Most people prefer filing for Chapter 7 bankruptcy because Chapter 7 is quick, and filers can eliminate debts without repaying anything to creditors. If this sounds good to you, you'll want to learn about the basics of Chapter 7 bankruptcy, including:
After learning the basics, try our 10-question bankruptcy quiz. It can help identify bankruptcy issues best handled by a bankruptcy lawyer.
Chapter 7 bankruptcy works well for people without much income or valuable property. Higher-income earners and people who own a lot of property are often better suited for Chapter 13 bankruptcy.
That's not to say higher-income people won't qualify—it happens more often than you might think. But you'll need to have quite a few family members or a lot of allowable expenses for it to work. Keep reading to learn why.
Qualifying for Chapter 7 bankruptcy is a two-step process. If your gross family income is low enough, you'll automatically pass the Chapter 7 means test. If your gross income is higher than allowed, you'll subtract expenses from your income. If the remaining amount isn't enough to pay a reasonable amount to creditors and the trustee's fee, you'll qualify for Chapter 7.
But that isn't the only requirement. For instance, you can't use Chapter 7 bankruptcy if you received a previous bankruptcy discharge in the last six to eight years. The waiting period depends on whether the previous filing was a Chapter 7 or 13 bankruptcy. Also, where you file will depend on how long you've lived in the state.
Find out more about Chapter 7 bankruptcy eligibility requirements.
The Chapter 7 filing fees cost $338 (as of February 2022), but if you can't afford it, you can ask the court for four installment payments or to waive the filing fee altogether.
From a time perspective, you'll likely invest ten to twenty hours of your time for the following:
You'll find more information about the steps involved in filing Chapter 7 bankruptcy here.
Your Chapter 7 bankruptcy will start when you file your Chapter 7 bankruptcy petition, schedules, and other forms with your local bankruptcy court. The bankruptcy forms reveal your complete financial condition and include disclosures about:
Your state decides the property you can exempt. You'll likely be able to protect some equity in your home and car, clothing, household furnishings, a retirement account, and some tools needed in your trade or business. Find out more about protecting property with bankruptcy exemptions.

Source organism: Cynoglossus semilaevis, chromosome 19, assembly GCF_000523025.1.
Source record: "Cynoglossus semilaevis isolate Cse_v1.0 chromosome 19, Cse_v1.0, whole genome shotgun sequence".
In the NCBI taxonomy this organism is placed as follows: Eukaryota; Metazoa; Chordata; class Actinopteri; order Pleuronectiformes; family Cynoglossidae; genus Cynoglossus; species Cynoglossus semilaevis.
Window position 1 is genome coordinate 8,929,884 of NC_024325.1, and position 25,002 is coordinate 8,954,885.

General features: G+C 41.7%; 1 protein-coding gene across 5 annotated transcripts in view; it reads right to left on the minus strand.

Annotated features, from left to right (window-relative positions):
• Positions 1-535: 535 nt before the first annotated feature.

In addition to filing the bankruptcy forms, you must also complete credit counseling with an agency approved by the United States Trustee. You'll find approved agencies for each state on the U.S. Trustee's website. Click "Credit Counseling and Debtor Education."
Filing for Chapter 7 bankruptcy works well to stop collection efforts. The court issues an "automatic stay" order as soon as you file that prohibits most creditors from trying to collect what you owe them.
At least temporarily, creditors cannot legally seize or "garnish" wages, empty or "levy" your bank account, go after your car, house, or other property, or cut off your utility service when you file for bankruptcy. Chapter 7 will even stop some lawsuits.
However, the automatic stay has limits. Find out which lawsuit types Chapter 7 bankruptcy can't stop and learn why filers lose the automatic stay after repeatedly filing Chapter 7 bankruptcy cases.
The Chapter 7 bankruptcy trustee's primary duty is to see that your creditors are paid as much as possible of what you owe them. And the more assets the trustee recovers for creditors, the more the bankruptcy trustee gets paid.
The trustee will review the property listed in your Chapter 7 bankruptcy paperwork and determine whether a bankruptcy exemption gives you the right to keep it. If not, the trustee will sell it.
The trustee can use a "clawback" provision to unwind preferential payments to creditors before the Chapter 7 filing and distribute the funds according to bankruptcy law. In most Chapter 7 bankruptcy cases, the trustee doesn't unwind any transactions and finds nothing of value to sell.
When you file for Chapter 7 bankruptcy, you lose ownership of your property temporarily because it becomes part of the "bankruptcy estate." The Chapter 7 bankruptcy trustee handles the estate during the Chapter 7 case.